Executives surveyed in North America say the combination of large-scale outsourcing (even of core competencies such as integration tasks) and the high degree of specialisation within the OEMs make the industry less competitive compared with Europe and emerging nations. The outsourcing trend is leading to a shortage of leadership candidates with a good understanding of the technical complexities of the aircraft industry, as well as of the industry in general - financing, human resource, supply chain, product strategy and markets.
One respondent says: "Europe is trying to ride the same dead horse (outsourcing) and playing catch-up with North America. But rising nations are studying much more closely what makes sense and what doesn't. They may not fall into the same trap. The risk is that the aerospace industry in North America and Europe may face the same fate as the US automotive industry. The aerospace industry in the western nations might lose its leading role much faster than anticipated today."
Quality engineering talent is hard to attract and retain, particularly in China and Japan. Respondents say it is a challenge finding English-speaking engineers and leaders who also understand local customers and products and who are also good communicators. Having to choose from the English-speaking management candidates limits the talent pool and is causing some companies to feel they may be about to lose their competitive edge.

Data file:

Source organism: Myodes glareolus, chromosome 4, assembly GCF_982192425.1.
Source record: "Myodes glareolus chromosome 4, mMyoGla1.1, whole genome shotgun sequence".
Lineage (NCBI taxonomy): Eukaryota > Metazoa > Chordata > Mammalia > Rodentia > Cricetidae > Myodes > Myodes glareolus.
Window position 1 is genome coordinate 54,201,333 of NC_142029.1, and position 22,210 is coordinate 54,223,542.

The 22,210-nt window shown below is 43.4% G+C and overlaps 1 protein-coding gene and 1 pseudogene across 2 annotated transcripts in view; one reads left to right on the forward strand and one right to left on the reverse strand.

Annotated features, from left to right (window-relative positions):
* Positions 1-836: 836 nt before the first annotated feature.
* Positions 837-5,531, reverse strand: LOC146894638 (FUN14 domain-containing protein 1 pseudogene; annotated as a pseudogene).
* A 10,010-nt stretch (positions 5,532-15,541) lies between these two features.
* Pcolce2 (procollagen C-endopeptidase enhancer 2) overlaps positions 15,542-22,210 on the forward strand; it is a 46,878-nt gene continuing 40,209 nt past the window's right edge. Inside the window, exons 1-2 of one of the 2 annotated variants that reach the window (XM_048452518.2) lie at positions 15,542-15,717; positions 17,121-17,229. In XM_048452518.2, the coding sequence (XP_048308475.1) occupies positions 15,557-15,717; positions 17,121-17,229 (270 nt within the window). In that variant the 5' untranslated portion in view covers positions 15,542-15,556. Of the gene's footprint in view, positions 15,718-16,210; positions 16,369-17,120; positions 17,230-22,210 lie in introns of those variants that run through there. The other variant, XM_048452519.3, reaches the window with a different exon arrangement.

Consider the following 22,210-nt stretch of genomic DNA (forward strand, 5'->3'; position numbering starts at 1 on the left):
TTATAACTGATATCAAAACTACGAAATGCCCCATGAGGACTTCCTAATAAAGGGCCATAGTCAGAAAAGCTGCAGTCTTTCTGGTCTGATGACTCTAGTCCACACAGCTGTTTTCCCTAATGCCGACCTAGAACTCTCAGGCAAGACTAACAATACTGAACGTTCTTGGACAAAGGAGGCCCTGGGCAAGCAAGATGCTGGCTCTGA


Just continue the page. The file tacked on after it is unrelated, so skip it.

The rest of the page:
"Many Asian engineers are too structured in their approach," says one survey respondent. "When it comes to a common problem and its routine they will make their way through it, but when it comes to a problem that is different from the routine problem, they have a difficult time thinking about a new way to solve it. Middle-grade engineers who will be leaders shortly have a lack of vision and should be moved from one process to another in three to four years. This will make them sharper."
Emerging and developed nations
Meanwhile, as Europe, the USA and Australia are trying to find emerging engineering talent in Asia, the boom in aviation and the competing technology sectors in China, India and the Middle East is creating scarcities in those regions as well. Talented engineers are being paid more, and salary scales across the world are equalising.